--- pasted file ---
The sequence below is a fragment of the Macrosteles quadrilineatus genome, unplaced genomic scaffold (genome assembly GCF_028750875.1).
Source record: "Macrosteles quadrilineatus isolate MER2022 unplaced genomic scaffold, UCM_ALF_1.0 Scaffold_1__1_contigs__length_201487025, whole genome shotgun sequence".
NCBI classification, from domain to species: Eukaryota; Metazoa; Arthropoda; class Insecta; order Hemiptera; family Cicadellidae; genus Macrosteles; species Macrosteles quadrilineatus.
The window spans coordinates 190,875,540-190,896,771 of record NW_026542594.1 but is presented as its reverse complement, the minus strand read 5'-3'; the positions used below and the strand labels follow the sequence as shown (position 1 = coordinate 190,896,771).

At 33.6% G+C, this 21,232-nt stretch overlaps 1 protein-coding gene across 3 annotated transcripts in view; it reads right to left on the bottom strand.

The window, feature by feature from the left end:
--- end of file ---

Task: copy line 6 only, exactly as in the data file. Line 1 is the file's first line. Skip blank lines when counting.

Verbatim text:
The window, feature by feature from the left end: